λέγω (1st sg pres ind act) "Tell" is from llego means "pick up", "choose for oneself", "pick out," and "count," "recount", "tell over", "say", "speak", "teach", "mean", "boast of", "tell of", "recite," "nominate," and "command."

ὑμῖν (pron 2nd pl dat) "Unto you" is from humas and humon, which is a plural form of su the pronoun of the second person, "you."

μν̀ (partic) "Not" is from me, which is the negative used in prohibitions and expressions of doubt meaning "not" and "no." As οὐ (ou) negates fact and statement; μή rejects, οὐ denies; μή is relative, οὐ absolute; μή subjective, οὐ objective.

ὀμόσαι [7 verses] (2nd sg aor imperat mid) "Swear" is from omnyo, which means "to swear to a thing", "to take an oath", "to promise one will", "give word of honor", "swear by," and "affirm or confirm by oath." This word appears 155 times in the Septuagint. The Hebrew word is שָׁבַע shaba.

ὅλως: (adv) "At all" is from holos, which means as an adverb, it means "wholly", "altogether", "entirely", "on the whole", "speaking generally", "utter," "actually", and "really".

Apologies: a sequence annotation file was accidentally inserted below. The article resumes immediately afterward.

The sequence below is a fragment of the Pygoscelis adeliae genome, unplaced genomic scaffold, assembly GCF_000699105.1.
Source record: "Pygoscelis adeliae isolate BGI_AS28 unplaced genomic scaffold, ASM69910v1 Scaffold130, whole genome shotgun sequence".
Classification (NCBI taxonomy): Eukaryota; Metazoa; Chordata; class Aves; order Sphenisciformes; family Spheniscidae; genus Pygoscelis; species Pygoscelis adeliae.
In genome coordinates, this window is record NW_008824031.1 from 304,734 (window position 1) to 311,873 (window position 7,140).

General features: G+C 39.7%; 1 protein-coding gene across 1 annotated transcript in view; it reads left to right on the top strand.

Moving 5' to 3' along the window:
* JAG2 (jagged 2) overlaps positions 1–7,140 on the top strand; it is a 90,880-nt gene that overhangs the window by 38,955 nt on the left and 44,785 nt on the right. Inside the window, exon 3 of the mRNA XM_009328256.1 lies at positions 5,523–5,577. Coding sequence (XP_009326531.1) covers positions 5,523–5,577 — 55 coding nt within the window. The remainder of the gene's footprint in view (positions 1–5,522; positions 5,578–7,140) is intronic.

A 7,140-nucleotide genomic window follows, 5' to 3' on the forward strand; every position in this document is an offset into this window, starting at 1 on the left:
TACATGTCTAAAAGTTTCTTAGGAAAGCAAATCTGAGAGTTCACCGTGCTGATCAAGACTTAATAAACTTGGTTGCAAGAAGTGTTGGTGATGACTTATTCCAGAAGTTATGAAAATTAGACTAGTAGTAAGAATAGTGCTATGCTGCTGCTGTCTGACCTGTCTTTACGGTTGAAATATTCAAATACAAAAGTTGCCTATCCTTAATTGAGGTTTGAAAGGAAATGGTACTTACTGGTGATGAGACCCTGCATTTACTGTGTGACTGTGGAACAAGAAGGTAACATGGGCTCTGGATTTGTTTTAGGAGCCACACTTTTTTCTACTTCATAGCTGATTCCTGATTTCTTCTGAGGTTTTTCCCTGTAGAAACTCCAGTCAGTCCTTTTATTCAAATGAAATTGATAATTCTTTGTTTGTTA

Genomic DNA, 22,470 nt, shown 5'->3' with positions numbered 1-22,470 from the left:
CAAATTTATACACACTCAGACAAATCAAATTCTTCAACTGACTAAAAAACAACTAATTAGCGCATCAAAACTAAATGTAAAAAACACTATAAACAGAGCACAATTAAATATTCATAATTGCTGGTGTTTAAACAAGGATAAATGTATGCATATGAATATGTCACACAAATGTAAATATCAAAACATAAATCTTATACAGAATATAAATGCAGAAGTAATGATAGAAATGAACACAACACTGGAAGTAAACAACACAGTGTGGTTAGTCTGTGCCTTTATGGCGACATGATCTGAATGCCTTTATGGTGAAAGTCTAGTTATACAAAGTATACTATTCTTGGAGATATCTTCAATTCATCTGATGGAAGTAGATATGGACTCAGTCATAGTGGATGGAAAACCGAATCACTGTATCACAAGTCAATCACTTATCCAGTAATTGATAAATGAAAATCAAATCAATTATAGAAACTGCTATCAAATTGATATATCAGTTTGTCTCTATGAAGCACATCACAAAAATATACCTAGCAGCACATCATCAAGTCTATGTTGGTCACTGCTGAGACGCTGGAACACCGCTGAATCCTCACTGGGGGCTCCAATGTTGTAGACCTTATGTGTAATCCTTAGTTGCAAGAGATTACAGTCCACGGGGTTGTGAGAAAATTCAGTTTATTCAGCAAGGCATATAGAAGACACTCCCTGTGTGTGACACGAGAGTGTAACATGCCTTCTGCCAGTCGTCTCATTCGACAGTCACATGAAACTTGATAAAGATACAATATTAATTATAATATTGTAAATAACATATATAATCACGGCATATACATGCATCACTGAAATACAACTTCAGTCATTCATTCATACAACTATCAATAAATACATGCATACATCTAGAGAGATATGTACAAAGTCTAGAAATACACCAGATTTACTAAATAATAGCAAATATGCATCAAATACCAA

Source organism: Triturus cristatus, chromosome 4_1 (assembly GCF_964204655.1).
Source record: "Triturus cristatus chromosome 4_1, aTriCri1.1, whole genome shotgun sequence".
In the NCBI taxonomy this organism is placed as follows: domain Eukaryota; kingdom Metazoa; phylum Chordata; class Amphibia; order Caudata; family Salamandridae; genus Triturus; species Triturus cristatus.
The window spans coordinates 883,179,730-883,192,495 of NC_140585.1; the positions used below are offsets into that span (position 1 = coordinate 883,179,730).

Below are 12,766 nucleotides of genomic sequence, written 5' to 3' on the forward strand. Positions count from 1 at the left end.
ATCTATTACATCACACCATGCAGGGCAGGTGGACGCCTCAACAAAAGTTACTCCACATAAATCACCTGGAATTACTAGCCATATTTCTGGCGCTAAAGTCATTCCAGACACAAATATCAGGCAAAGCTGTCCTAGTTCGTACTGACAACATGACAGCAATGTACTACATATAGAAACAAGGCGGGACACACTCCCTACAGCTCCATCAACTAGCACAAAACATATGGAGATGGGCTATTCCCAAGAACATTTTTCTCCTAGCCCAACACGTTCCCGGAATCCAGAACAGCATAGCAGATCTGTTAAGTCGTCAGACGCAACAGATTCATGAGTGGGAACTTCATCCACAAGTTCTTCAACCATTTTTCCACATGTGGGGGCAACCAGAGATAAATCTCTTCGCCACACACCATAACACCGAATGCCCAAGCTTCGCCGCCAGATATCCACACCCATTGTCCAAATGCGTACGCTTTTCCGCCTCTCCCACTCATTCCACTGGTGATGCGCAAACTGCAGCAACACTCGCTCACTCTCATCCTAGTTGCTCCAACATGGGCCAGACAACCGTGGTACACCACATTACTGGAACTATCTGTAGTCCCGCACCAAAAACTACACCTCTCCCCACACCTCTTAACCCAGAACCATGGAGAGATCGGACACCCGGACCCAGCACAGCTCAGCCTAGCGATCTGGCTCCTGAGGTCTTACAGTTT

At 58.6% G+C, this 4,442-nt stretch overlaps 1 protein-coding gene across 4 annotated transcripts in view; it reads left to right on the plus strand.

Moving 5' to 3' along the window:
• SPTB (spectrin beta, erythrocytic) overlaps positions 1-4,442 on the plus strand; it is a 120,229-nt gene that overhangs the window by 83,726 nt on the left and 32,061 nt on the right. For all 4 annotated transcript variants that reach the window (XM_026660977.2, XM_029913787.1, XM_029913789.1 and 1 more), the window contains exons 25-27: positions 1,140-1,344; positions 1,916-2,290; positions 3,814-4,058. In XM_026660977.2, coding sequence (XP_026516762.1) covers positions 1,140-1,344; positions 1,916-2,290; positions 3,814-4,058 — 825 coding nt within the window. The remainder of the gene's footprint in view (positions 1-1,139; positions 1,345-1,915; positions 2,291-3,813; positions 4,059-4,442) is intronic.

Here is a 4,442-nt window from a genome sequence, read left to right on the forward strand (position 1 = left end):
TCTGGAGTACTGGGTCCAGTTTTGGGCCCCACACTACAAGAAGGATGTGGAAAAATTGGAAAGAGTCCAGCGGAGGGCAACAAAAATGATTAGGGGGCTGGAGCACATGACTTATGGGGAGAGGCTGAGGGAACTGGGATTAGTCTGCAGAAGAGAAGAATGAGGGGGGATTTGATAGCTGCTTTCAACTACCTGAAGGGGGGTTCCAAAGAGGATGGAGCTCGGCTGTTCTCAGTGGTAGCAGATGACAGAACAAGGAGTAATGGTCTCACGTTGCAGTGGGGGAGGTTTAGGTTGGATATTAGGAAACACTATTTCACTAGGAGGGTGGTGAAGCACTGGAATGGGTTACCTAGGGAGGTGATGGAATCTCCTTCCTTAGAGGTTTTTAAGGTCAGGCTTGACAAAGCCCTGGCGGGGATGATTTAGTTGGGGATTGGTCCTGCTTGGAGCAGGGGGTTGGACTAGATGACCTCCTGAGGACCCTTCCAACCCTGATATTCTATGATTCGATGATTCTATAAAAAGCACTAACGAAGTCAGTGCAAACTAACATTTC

μήτε (partic) "Neither" is from mete, which means "and not" and "either...or." It is used mostly double as a "neither...nor." A variation on mede.

ἐν (prep) "By" is from en, which means "in", "on", "at", "by", "among", "within", "surrounded by", "in one's hands", "in one's power," and "with".

τῷ (article sg masc dat)  Untranslated is the Greek definite article, hos, ("the").

οὐρανῷ, (noun sg masc dat) "Heaven" is from ouranos, which means "heaven as in the vault of the sky", "heaven as the seat of the gods", "the sky", "the universe," and "the climate."

ὅτι (adv) "For" is from hoti, which introduces a statement of fact "with regard to the fact that", "seeing that," and acts as a causal adverb meaning "for what", "because", "since," and "wherefore."

θρόνος (noun sg masc nom) "Throne" is from thronos, which means "seat", "chair", "seat of state", "chair of a teacher," and "judge's bench."

ἐστὶν (3rd sg pres ind act) "Is" is from eimi, which means "to be", "to exist", "to be the case," and "is possible." (The 3rd person present indicative is "esti.")

τοῦ (article sg masc gen)  Untranslated is the Greek definite article, hos, ("the"). --

θεοῦ:” (noun sg masc gen ) "God" is from theos (theos), which means "God," "divine," and "Deity."

KJV Analysis: 

But -- The term translated as "but" means that, but since it always appears in the second position in a phrase, it feels more like our word "however," which can appear in the second position. The effect is to change the direction of the phrase after it is started.